AstraZeneca sales rise 10% in a year dominated by the coronavirus

A box containing vials of the AstraZeneca Covid-19 vaccine is pictured at the Foch hospital in Suresnes, on February 6, 2021, on the start of a vaccination campaign for health workers with the AstraZeneca/Oxford vaccine. Alain Jocard | AFP | Getty Images AstraZeneca has reported a 10% rise in product […]

A box containing vials of the AstraZeneca Covid-19 vaccine is pictured at the Foch hospital in Suresnes, on February 6, 2021, on the start of a vaccination campaign for health workers with the AstraZeneca/Oxford vaccine.

Alain Jocard | AFP | Getty Images

AstraZeneca has reported a 10% rise in product sales for 2020, a year in which the drugmaker has featured prominently for its work developing a coronavirus vaccine, alongside the University of Oxford.

The Anglo-Swedish pharmaceutical giant reported product sales totaling $25.8 billion for 2020. For the fourth quarter, sales rose 12% to just over $7 billion. Total revenue came in at $26.6 billion for the year, and $7.4 billion for the quarter.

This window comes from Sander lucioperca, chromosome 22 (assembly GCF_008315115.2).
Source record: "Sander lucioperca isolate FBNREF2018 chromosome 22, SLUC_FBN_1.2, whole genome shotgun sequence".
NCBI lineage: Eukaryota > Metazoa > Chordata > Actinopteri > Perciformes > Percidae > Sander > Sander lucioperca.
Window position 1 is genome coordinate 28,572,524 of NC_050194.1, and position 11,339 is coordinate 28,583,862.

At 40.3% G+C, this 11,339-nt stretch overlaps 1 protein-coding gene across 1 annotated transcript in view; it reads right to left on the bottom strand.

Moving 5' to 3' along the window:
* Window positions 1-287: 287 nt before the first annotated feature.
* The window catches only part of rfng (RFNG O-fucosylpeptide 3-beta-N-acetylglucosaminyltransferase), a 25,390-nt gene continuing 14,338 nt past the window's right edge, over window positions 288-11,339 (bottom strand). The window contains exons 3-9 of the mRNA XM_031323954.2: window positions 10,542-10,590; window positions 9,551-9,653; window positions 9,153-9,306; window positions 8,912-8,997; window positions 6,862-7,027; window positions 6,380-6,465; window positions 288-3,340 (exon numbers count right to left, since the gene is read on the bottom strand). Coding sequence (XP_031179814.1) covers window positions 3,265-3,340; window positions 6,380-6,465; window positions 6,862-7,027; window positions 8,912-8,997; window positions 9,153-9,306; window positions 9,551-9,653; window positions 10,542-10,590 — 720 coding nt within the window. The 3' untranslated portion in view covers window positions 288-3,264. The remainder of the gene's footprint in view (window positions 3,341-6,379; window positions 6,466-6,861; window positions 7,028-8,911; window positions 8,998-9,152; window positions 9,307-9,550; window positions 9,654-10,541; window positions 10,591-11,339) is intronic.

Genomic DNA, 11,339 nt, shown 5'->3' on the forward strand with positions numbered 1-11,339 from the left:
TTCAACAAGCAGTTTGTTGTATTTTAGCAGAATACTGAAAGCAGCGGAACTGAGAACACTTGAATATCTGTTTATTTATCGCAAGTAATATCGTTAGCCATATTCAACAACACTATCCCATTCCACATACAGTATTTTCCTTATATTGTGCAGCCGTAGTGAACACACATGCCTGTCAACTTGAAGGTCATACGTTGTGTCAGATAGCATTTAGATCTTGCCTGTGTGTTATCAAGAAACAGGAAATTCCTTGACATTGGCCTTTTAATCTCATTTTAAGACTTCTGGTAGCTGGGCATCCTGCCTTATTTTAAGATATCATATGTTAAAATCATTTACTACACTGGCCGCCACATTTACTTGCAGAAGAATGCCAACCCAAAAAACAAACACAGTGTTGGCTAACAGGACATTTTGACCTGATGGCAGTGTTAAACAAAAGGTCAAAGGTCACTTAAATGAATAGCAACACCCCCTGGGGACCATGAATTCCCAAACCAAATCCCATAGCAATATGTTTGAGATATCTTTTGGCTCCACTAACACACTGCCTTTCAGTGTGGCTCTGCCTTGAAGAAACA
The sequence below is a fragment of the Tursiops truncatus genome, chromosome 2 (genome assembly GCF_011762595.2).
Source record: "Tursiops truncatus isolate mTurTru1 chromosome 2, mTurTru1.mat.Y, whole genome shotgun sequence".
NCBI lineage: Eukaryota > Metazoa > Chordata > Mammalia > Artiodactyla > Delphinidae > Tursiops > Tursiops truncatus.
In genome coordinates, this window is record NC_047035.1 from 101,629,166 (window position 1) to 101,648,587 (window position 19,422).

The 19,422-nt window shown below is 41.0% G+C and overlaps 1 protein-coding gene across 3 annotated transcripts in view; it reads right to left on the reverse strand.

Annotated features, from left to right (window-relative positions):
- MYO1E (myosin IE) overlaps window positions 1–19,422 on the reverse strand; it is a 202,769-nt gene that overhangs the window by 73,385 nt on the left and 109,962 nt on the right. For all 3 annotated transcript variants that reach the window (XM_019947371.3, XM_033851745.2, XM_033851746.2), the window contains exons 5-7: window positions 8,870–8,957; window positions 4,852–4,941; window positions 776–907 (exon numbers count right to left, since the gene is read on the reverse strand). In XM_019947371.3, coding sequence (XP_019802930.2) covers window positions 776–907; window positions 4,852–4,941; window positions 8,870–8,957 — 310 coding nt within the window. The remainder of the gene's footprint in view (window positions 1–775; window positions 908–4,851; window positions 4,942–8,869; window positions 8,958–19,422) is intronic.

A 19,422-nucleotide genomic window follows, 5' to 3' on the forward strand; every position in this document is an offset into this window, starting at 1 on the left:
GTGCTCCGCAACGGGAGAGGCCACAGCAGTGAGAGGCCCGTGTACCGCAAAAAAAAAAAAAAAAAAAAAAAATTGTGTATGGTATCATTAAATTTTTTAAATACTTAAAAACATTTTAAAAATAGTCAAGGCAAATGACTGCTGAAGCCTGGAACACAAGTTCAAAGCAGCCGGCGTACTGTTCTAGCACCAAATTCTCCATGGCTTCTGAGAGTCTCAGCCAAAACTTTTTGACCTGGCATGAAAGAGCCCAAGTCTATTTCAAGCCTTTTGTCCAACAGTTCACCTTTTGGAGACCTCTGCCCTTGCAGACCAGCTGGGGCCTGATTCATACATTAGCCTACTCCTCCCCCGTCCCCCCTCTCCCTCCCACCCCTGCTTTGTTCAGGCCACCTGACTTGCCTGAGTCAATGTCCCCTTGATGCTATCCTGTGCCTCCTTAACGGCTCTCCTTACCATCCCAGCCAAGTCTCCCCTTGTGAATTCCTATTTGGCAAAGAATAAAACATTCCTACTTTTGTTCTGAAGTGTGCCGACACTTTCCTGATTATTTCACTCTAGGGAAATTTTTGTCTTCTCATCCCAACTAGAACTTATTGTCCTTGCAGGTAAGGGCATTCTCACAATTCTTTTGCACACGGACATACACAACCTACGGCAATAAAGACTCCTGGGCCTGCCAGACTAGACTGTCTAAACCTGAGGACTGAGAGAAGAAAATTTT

The earnings come as the company remains in the spotlight for its coronavirus vaccine, which is being heavily relied upon by the U.K., EU and others as they try to bring an end to the public health crisis caused by the pandemic.

However AstraZeneca has said it will not profit from the vaccine “during the pandemic,” and has pledged to make it available on a non-profit basis “in perpetuity” to low- and middle-income countries in the developing world.

In the results report, AstraZeneca CEO Pascal Soriot said the performance last year “marked a significant step forward for AstraZeneca. Despite the significant impact from the pandemic, we delivered double-digit revenue growth.”

“The consistent achievements in the pipeline, the accelerating performance of our business and the progress of the COVID-19 vaccine demonstrated what we can achieve,” he added.

The vaccine, developed with Oxford University, was hailed as a game changer, alongside the candidates from other pharmaceutical companies including Pfizer and BioNTech, and Moderna.

Although clinical trials showed that the Oxford/AstraZeneca vaccine had a lower efficacy rate than its rivals, the fact that it’s cheaper and easier to store and transport has proved a boon for countries like the U.K. where it has been rolled out since December. The rapid rollout of vaccines is seen as crucial to the reopening of economies severely damaged by lockdowns and job losses.

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